Let’s start with Bevis Marks, which leads into Camomile Street in the City of London: the ‘marks’ of the name was just that – a boundary, or something that marked the edge of a property. In this case it was the 12th century mansion and gardens owned by the Abbots of Bury St Edmunds in Suffolk. The modern name is a corruption of Bury’s Marks. The abbey is yet another on the long list of those dissolved by Henry VIII.
In keeping with the theme of religion, the nearby Bevis Marks synagogue is the oldest in the UK, though its actual address is Heneage Lane because, according to the synagogue’s official website, “The site of the synagogue was tucked away in a back alley because Jews were not allowed to build on the public thoroughfare. A contract was signed with a builder in 1699 and the synagogue, which has been designated a monument of national importance, was built in 1701.”
There was a synagogue in Creechurch Lane, just off Bevis Marks, at least as early as 1663, when Pepys recorded a visit there.
Petty France takes its name from petit – little – France, because of French settlers there as early as the 15th century. The street, which once housed the Passport Office, is associated with a book of “pernicious tendency”. Other streets were called what they were because, well, that’s what they were, such as Docwras Buildings, from houses built by Thomas Docwra & Son, well-borers. In time others became known as Rents from the people who collected the rents on the buildings, such as Perkins Rents in Victoria, from an unknown Perkins.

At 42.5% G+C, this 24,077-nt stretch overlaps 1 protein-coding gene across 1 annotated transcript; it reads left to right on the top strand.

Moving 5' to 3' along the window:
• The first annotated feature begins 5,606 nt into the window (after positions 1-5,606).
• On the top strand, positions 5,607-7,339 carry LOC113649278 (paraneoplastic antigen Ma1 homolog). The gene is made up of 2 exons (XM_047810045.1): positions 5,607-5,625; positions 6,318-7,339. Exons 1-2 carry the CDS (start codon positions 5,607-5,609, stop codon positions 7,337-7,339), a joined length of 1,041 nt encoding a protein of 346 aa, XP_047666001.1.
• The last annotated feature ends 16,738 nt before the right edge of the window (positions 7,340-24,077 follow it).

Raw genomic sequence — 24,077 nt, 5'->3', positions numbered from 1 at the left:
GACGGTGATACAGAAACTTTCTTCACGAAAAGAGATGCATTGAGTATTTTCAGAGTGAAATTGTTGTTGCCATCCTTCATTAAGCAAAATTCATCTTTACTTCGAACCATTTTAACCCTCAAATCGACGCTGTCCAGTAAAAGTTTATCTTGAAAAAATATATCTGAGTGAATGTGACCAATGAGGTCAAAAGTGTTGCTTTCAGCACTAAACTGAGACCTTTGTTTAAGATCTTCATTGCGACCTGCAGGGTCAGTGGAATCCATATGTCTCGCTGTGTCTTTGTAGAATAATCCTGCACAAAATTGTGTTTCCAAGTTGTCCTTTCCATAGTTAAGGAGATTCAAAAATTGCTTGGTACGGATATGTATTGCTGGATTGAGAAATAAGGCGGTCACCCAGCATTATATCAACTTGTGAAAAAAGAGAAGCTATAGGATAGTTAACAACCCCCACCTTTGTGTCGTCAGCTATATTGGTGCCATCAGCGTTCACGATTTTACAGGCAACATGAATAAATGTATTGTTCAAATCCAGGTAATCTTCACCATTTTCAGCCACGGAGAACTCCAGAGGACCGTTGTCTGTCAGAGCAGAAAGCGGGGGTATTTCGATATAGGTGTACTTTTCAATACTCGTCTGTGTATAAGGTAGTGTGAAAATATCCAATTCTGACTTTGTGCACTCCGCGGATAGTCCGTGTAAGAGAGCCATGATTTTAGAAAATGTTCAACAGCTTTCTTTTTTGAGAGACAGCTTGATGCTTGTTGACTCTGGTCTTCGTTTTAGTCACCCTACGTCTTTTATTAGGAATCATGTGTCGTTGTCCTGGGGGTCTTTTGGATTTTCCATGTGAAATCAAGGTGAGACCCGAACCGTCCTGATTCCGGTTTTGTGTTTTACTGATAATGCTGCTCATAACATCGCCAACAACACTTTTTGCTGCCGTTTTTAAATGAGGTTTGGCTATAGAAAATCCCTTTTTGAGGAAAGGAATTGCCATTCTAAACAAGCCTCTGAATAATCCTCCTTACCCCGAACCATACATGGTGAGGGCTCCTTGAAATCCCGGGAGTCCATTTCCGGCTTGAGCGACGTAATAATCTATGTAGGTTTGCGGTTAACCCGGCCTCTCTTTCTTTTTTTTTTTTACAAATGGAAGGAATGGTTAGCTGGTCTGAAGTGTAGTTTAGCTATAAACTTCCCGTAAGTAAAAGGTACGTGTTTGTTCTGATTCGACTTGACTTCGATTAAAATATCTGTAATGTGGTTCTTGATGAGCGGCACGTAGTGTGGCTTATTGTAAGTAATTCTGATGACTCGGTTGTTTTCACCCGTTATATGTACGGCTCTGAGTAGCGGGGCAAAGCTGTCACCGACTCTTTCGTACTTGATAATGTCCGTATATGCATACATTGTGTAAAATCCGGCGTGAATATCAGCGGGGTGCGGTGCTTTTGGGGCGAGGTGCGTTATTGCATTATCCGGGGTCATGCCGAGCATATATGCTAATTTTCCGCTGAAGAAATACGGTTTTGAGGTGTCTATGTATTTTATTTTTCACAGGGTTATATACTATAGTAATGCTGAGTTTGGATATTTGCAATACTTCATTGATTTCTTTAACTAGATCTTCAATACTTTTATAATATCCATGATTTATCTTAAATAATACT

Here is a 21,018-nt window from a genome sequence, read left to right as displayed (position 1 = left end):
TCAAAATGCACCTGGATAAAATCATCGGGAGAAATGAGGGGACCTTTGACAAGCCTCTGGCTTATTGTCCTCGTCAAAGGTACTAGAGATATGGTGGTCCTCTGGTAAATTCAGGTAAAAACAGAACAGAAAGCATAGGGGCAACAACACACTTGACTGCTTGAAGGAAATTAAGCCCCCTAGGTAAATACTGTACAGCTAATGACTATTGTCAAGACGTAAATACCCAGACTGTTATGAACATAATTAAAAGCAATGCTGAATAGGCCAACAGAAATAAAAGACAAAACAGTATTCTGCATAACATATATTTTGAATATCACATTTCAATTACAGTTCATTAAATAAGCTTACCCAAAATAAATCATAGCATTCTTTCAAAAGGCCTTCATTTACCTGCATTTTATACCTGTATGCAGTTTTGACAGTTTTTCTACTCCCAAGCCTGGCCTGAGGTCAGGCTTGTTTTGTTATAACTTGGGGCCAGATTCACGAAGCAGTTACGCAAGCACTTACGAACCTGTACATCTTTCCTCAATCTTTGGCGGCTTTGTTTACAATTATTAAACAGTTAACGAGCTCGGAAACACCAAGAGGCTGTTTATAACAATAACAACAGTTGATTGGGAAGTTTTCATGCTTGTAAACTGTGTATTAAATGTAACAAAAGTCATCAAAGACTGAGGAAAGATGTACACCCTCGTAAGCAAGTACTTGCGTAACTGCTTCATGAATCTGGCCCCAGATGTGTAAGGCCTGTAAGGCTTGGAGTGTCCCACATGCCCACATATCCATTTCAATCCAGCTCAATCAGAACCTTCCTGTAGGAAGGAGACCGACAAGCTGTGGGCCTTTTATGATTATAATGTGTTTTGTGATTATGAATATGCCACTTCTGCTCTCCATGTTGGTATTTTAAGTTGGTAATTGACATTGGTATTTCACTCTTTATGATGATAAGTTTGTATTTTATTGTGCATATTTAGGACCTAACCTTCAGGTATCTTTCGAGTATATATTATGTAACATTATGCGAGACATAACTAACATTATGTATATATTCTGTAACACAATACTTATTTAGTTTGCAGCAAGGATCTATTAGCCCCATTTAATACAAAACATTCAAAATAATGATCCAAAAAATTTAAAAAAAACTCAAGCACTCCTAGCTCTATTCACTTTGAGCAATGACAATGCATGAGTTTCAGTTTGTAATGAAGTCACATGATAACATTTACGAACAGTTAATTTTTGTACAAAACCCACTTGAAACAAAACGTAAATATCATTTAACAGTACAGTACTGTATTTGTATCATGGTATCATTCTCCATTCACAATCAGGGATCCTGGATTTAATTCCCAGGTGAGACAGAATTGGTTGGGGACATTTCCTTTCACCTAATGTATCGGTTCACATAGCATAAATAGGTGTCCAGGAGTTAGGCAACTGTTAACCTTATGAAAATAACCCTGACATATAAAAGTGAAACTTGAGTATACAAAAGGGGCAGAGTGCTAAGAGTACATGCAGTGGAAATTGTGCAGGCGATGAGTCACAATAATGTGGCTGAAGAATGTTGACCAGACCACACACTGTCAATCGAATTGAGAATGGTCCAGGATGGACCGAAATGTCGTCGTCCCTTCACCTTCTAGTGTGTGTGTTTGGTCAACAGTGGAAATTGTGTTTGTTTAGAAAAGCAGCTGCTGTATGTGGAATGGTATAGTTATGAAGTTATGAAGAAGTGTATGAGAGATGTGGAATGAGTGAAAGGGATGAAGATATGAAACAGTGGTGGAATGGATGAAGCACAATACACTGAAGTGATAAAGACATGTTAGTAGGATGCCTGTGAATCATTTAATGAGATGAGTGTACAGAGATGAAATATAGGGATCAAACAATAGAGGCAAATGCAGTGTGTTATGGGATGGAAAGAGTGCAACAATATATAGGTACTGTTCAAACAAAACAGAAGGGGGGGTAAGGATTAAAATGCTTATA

Churches were responsible for many other non-street names, including Shad Thames, which is probably a contraction of St John at Thames; the Priory of St John at Jerusalem owned about 25 acres of land here from the 13th century until the Dissolution. In Oliver Twist, Bill Sikes lived and died on Jacob’s Island, east of Shad Thames.
Similarly, Austin Friars takes its name from a dissolved friary of Augustian monks; the friary covered the area between London Wall and Throgmorton Street.
Readers of the excellent Wolf Hall by Hilary Mantel will know it as the home of Thomas Cromwell; it is where, when Thomas Cromwell wished to extend his nearby garden, he dug up the house belonging to John Stow’s father, put it on rollers and moved it out of the way without any warning to Stow senior. After Cromwell’s death the Drapers’ Company – the third of the livery companies – took over Cromwell’s house along with the nefariously extended garden.
Crutched Friars, known as Hart Street prior to the 18th century, also takes its current name from a holy order, the Crossed Friars, an Augustinian order that began in Bologna in 1169 and was established in London by Ralph Hosiar and William Sabernes in 1298. The name derived from the friars’ habits, which were blue with, usually, a red cross on the back.
The monastery fell, as did so many others in the reign of Henry VIII (the order was then suppressed by the Pope in 1656). Henry granted the land to Sir Thomas Wyatt who built a mansion on the site. Later it was used as a carpenter’s yard, a tennis court, and the Navy Office where Pepys worked.